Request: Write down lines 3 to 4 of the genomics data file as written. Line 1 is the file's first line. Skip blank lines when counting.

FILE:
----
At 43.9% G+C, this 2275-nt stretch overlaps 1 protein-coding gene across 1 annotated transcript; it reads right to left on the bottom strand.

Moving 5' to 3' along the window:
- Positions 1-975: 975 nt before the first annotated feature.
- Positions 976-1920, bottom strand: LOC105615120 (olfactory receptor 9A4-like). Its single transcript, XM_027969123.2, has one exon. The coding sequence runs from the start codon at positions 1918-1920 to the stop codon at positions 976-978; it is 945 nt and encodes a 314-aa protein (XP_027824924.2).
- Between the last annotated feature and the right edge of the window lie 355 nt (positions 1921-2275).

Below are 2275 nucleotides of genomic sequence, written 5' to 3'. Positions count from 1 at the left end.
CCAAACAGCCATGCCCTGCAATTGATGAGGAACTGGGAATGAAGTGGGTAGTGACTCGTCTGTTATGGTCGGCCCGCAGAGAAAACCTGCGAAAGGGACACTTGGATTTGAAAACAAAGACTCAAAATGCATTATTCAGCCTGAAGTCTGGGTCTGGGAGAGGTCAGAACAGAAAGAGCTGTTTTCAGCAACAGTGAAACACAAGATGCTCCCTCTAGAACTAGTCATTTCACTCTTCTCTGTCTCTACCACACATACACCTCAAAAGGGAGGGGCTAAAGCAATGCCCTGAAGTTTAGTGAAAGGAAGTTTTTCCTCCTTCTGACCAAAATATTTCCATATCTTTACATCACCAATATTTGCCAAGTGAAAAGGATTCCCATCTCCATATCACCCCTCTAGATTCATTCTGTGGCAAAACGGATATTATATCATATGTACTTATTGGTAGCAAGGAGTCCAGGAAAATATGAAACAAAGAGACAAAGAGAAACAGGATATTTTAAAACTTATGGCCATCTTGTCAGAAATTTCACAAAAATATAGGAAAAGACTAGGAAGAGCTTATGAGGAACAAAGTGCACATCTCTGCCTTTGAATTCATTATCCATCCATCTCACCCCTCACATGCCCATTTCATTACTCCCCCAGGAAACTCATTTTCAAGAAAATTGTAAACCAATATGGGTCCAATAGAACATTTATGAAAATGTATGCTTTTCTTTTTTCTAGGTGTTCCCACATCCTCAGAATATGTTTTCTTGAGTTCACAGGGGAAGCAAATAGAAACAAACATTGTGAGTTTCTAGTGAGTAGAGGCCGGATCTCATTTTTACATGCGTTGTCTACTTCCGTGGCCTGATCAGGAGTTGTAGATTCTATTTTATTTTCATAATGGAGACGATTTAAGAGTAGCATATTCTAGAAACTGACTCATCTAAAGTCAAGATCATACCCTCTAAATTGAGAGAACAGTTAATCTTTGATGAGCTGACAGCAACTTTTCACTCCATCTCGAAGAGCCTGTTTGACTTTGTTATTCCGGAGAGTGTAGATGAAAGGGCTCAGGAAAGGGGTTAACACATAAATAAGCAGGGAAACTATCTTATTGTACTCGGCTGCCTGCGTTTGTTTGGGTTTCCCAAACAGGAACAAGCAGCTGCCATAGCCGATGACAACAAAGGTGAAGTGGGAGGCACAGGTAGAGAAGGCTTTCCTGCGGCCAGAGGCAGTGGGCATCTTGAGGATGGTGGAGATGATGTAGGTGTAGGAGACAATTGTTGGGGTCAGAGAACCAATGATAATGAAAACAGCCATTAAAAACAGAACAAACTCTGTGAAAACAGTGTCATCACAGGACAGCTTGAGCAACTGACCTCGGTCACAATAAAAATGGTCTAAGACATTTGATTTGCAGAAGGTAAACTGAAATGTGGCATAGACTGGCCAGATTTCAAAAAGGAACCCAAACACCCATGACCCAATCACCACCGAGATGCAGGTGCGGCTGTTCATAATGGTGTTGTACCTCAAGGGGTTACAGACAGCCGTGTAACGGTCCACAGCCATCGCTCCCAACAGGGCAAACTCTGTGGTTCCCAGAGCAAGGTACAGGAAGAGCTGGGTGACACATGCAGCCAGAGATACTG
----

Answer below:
- Positions 1-975: 975 nt before the first annotated feature.
- Positions 976-1920, bottom strand: LOC105615120 (olfactory receptor 9A4-like). Its single transcript, XM_027969123.2, has one exon. The coding sequence runs from the start codon at positions 1918-1920 to the stop codon at positions 976-978; it is 945 nt and encodes a 314-aa protein (XP_027824924.2).